This month we recognize and celebrate the achievements of American Red Cross health care professionals. Nationwide, more than 20,000 volunteer healthcare professionals generously give of their time and talent to help those in need by responding to more than 62,000 disaster calls each year.

Here in East Tennessee, our volunteers include clinicians, individuals with master's degrees in nursing and public health and education, advanced Emergency Medical Technician (EMT) certification and a range of other related fields. They provide relief for disaster victims, develop and conduct health and safety classes, and render support to members of the Armed Forces.  “Our health care professionals are priceless,” said East Tennessee Disaster Program Manager Kristin Manuel. “They are a lifeline for clients and our Disaster Action Teams can’t provide basic medical services without them “.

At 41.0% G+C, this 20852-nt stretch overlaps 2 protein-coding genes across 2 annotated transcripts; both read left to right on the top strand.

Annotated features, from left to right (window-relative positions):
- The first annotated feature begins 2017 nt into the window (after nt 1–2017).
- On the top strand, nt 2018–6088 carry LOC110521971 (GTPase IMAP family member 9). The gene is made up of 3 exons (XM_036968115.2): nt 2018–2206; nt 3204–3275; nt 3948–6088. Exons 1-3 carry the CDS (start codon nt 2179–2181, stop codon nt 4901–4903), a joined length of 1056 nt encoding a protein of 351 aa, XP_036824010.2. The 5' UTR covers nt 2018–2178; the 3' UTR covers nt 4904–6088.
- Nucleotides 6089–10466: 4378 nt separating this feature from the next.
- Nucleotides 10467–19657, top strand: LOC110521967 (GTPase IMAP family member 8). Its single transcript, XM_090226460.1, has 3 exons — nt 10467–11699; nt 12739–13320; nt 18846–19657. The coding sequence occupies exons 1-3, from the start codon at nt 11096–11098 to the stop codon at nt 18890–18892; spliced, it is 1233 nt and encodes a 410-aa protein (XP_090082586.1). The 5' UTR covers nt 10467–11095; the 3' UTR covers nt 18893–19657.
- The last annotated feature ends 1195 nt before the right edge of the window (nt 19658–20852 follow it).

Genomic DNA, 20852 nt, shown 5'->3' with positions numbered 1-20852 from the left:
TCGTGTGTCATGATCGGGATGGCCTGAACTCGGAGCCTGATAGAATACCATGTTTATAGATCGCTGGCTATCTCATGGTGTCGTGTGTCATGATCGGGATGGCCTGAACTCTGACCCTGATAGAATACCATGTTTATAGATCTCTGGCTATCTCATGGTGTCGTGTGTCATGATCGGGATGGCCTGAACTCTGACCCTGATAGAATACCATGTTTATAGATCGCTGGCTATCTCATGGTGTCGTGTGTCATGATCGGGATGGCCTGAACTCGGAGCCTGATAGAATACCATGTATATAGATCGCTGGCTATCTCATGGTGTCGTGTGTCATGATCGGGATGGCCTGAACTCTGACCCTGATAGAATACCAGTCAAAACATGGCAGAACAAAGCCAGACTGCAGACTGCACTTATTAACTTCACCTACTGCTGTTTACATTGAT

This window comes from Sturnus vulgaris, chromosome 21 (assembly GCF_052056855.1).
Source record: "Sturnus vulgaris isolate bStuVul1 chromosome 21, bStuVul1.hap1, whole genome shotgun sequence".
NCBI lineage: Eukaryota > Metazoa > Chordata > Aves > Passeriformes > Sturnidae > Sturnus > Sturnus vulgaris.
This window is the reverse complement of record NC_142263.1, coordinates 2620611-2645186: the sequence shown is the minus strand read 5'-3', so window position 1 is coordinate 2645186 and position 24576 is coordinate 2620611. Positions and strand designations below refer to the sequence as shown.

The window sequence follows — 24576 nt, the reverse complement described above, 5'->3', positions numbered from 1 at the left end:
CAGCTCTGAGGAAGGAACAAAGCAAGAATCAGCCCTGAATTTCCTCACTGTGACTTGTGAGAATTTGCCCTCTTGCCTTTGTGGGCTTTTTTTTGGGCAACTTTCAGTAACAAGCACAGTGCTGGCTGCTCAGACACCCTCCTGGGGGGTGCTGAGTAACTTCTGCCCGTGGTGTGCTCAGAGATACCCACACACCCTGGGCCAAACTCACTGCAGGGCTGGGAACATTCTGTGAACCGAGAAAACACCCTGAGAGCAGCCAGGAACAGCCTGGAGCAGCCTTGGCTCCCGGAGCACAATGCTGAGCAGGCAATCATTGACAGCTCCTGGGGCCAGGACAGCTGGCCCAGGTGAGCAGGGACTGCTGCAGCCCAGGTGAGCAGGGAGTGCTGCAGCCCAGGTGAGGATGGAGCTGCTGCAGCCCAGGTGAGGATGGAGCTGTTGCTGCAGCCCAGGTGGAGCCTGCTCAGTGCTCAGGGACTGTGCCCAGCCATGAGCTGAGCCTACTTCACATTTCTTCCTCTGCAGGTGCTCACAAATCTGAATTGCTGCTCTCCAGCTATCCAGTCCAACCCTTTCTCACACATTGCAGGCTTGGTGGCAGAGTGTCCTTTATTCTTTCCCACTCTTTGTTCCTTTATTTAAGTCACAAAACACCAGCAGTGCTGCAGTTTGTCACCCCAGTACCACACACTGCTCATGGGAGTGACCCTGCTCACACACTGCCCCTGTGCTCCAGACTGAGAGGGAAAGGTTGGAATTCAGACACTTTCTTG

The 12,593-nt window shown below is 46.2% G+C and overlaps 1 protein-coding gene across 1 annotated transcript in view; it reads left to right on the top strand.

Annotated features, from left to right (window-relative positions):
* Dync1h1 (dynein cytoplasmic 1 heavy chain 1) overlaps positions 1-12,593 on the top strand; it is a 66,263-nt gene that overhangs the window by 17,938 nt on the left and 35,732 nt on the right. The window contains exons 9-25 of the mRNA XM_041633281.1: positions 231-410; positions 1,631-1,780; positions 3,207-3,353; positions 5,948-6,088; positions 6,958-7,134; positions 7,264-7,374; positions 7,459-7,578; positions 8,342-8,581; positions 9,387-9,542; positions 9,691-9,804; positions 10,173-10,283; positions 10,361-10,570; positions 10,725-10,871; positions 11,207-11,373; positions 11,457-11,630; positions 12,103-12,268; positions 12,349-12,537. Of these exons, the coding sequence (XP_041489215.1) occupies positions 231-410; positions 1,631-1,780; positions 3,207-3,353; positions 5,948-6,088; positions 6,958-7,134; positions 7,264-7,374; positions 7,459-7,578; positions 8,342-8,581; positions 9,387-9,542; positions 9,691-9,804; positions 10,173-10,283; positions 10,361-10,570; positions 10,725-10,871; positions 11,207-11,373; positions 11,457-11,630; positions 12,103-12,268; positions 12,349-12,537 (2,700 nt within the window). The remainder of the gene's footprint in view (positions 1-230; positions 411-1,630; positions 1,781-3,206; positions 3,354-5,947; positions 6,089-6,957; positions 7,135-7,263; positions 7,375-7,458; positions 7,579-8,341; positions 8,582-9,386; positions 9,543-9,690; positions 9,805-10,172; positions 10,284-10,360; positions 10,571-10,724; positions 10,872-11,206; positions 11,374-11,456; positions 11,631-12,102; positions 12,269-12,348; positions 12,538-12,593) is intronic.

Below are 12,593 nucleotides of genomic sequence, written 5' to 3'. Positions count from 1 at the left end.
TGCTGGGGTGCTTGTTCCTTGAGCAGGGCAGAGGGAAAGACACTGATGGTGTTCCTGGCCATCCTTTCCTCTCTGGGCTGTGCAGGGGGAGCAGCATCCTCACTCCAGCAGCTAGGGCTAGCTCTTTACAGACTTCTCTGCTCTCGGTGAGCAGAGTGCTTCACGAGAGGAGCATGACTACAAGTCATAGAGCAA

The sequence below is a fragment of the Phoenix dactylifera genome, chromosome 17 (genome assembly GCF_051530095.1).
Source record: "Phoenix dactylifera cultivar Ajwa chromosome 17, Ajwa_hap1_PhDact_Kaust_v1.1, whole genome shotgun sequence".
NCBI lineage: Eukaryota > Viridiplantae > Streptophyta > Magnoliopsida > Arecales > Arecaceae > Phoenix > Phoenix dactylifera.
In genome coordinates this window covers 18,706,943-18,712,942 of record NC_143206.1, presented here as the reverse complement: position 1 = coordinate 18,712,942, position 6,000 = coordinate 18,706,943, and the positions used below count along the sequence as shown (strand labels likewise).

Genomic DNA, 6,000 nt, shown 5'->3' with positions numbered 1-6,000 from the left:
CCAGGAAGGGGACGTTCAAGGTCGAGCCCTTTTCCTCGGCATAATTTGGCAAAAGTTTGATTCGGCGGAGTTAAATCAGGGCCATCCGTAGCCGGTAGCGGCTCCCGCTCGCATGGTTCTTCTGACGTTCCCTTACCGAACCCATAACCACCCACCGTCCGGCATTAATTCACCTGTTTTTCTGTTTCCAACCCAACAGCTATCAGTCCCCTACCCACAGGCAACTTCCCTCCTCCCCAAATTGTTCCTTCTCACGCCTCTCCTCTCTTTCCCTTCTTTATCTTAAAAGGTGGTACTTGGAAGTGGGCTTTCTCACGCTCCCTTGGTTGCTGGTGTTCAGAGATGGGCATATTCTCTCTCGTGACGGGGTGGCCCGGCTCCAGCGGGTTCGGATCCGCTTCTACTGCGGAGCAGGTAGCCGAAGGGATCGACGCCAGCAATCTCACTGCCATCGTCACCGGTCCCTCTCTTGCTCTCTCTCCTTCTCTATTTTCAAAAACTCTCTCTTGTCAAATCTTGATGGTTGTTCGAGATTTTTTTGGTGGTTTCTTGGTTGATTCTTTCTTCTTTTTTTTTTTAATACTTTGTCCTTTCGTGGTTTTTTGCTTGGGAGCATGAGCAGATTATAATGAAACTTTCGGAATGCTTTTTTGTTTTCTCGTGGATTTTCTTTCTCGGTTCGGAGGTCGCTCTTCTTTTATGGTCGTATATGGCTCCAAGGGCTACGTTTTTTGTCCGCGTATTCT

First-Aid Station coordinator and disaster volunteer James Pesterfield holds an advanced EMT certification and cites helping others as his motivation to volunteer. “No two clients are the same. I rely on my training and skills to figure out how to treat each one,” Pesterfield said. Teaching life-saving skills is the passion of Mary Franklin, volunteer instructor, trainer and educator with Training Services. “The intrinsic rewards, sharing knowledge and skills with others are really fun sharing, because every class is different,” said Franklin.

Thanks to Franklin and instructors like her, Red Cross Training Services is responsible for providing health and safety training to the public. In 2017, the Red Cross trained 2.28 million people on how to save lives through First Aid, cardiopulmonary resuscitation (CPR) or automated external defibrillator (AED) courses, water safety and caregiving and preparedness programs. Illustrating the volunteer spirit, the East Tennessee region grew by 50% in the number of professional health care volunteers from 28 to 47.  Through their commitment to serving others, East Tennessee health care professionals exemplify the tradition of preventing and alleviating human suffering and the power of volunteers.